Dirty Projectors - Keep Your Name (Official Video)
Directors: David Longstreth & Elon Rutberg Production Company: Ways & Means Executive Producers: Lana Kim & Jett Steiger Producer: Rachel Nederveld DP: Bobby Bukowski Production Designers: Dori Scherer Editor: Sean Patrick Leonard Colorist: Derek Hansen Gaffer: Eric Fehy Key Grip: Tana Dubbe BB Grip: James Coffin 1st AC: Spencer Goodall DIT: CJ Miller PA: Zac Pennington PA: Clayton McCracken Special Thanks: The Mill, Stephen Pagano
Ode To Lesvos. An inspiring story of a few remarkable heroes on the Island of Lesvos who helped almost half a million refugees in 2015 has been documented in a new short film called Ode to Lesvos, created by Johnnie Walker Storyline - an ongoing series that aims to find and tell the world’s most inspirational stories of human progress.
Throughout the past year, headlines from the region have naturally focused on the tragic aspects of the unfolding human drama in the Aegean and Mediterranean seas. Ode to Lesvos shines a light on a lesser told story – the inspiring response of islanders who opened their hearts to the refugees and whose positivity drove them to rescue people from the sea, give shelter, and provide food and water.
Johnnie Walker is also supporting leading global organisation Mercy Corps, an organisation that helps people around the world survive and thrive after conflict, crisis and natural disaster. Since the Syria war began, Mercy Corps has helped more than 7.7 million affected by the crisis and expanded their programming to Greece and The Balkans in response to the migration crisis.
All of them wonderful. The MacArthur Fellows Program awards unrestricted fellowships to talented individuals who have shown extraordinary originality and dedication in their creative pursuits and a marked capacity for self-direction. The MacArthur Fellowship is a $625,000, no-strings-attached grant for individuals who have shown exceptional creativity in their work and the promise to do more. Learn more at www.macfound.org/macfellow
Among others, this year: Maggie Nelson, Claudia Rankine and Gene Luen Yang.
Maggie Nelson is a writer forging a new mode of nonfiction that transcends the divide between the personal and the intellectual.
Claudia Rankine is a poet illuminating the emotional and psychic tensions that mark the experiences of many living in twenty-first-century America.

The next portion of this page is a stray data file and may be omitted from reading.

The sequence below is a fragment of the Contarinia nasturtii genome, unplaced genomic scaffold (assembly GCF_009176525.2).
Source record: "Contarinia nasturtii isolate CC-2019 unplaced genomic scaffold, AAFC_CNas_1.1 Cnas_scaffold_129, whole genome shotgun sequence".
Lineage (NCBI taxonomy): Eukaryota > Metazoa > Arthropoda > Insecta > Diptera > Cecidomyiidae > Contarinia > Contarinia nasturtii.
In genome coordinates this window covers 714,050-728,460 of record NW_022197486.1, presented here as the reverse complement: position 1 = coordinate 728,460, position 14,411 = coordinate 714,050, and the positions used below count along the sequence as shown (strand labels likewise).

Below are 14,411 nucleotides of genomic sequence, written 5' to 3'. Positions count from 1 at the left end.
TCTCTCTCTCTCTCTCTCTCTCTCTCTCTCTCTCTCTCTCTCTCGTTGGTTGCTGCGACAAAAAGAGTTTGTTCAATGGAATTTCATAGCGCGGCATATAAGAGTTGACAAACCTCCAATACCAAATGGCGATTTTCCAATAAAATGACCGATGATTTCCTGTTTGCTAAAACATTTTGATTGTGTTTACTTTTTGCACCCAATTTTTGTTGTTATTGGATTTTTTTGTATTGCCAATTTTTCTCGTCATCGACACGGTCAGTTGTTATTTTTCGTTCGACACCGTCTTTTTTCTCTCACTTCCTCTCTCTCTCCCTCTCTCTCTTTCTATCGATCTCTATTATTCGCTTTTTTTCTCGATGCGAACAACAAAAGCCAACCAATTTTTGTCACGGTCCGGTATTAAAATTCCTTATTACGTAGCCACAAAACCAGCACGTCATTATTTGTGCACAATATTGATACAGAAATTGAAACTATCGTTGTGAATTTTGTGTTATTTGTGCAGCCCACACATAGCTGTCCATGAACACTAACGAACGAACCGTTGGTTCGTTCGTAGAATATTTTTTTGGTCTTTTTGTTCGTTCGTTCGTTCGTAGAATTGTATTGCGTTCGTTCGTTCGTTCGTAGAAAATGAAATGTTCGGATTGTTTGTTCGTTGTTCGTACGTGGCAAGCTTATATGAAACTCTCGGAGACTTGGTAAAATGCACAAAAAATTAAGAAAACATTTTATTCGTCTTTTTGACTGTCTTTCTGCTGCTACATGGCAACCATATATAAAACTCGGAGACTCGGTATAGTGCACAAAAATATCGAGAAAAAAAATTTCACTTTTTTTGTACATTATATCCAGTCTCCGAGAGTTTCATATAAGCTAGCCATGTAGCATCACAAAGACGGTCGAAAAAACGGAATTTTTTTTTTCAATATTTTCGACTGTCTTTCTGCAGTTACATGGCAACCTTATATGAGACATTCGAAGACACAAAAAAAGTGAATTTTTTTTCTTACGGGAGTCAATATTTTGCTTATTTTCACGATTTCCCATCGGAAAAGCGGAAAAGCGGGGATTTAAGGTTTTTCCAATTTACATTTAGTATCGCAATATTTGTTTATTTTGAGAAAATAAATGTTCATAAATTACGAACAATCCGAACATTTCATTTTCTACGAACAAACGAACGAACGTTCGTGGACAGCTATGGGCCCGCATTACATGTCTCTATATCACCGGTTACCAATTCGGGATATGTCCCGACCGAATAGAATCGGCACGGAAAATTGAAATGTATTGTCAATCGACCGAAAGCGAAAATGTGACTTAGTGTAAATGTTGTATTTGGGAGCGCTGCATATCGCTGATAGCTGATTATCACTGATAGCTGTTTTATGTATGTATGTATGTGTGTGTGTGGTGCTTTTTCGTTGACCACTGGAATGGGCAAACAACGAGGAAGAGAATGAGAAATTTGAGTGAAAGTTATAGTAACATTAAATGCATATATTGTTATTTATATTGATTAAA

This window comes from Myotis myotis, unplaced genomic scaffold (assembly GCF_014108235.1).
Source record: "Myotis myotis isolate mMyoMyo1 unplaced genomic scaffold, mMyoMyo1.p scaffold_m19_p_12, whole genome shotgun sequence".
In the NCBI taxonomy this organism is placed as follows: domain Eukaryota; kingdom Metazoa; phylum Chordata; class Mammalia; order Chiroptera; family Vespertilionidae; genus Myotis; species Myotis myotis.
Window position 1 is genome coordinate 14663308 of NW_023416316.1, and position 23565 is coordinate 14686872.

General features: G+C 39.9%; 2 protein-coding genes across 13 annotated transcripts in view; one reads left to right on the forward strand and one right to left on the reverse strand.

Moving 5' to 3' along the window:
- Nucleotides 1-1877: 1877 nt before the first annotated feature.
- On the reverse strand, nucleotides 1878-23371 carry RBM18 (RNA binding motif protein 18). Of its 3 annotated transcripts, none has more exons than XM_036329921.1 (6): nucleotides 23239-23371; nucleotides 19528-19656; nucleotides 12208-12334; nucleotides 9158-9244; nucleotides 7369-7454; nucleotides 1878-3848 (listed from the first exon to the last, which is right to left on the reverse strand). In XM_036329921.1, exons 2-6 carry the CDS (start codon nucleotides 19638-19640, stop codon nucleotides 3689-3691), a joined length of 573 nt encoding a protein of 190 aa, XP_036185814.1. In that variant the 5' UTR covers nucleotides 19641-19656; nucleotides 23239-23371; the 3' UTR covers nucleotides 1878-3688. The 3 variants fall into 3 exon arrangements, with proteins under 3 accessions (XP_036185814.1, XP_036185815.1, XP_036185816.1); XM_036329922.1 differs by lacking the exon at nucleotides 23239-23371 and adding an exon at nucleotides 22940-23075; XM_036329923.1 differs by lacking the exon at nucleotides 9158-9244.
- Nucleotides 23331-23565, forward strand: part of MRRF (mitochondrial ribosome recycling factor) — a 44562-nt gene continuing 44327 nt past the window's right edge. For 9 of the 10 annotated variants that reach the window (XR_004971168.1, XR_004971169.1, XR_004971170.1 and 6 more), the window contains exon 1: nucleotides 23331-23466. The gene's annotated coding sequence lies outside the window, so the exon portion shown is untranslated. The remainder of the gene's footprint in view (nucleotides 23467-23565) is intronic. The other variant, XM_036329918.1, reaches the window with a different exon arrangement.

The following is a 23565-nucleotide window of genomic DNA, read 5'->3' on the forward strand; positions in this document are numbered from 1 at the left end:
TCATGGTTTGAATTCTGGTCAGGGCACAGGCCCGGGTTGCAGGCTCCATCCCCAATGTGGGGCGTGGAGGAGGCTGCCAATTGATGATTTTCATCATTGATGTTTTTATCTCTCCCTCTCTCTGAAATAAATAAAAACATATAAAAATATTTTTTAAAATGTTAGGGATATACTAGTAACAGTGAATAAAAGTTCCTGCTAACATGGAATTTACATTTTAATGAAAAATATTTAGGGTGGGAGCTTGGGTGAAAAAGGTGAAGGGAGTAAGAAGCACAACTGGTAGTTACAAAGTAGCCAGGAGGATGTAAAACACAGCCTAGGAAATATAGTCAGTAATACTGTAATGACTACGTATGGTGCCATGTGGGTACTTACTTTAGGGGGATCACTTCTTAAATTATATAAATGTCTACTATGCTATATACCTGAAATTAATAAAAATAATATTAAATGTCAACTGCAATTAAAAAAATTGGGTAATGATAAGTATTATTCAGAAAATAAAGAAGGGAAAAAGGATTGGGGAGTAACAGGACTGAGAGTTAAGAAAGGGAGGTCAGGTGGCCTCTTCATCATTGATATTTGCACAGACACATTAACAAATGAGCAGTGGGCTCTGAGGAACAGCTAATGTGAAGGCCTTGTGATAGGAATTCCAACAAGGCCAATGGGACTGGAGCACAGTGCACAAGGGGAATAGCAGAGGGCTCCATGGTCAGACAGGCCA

Gene Luen Yang is a graphic novelist and cartoonist whose work for young adults demonstrates the potential of comics to broaden our understanding of diverse cultures and people.
She said the cornflake cake made her day, she said a man cannot be blamed for being unfaithful: his heart is not in tune with his extremities and it’s just the way his body chemistry is. She said all sorts of things.
We saw a duck pond and a man with a tub of maggots and a tub of sweet corn, we saw the walled garden and the old-fashioned library in the park, stopped for a cup of tea in a cafe where we had the cornflake cake cut into halves
with the handle of a plastic fork. We saw yellow crocuses growing in a ring around a naked tree, the sky showing in purple triangles between the branches. We looked in the window of Butterworth’s at the bikes: they were beautiful,
all of them. Gorgeous, she said. The sun was pushing through the iced air and landing on us on our heads and our shoulders and the backs of our legs. We bought nail varnish remover from Wilko’s, a bath sheet, and two Diet Cokes.
She said she’d been talking to Jesus and God because she didn’t want to go to hell, although, she said, correctly, we’ve been through hell already, haven’t we. She said a woman should know her place, should wait. She lit a cigarette.
"I never really talk about the message of a book or an image," says Swedish photographer Lina Scheynius simply, when asked to explain the ideas and inspirations behind her dreamy new book, 08. "It’s completely up to the viewer to find whatever it is they find. I do this because I love doing it and every book I make means a lot to me." It's this highly subjective approach – alongside the washed-out tones and intimate, snap-shot compositions that have come to define her unique aesthetic – that has garnered Scheynius so much acclaim in the years since she turned her back on a highly successful modelling career to pursue photography full time.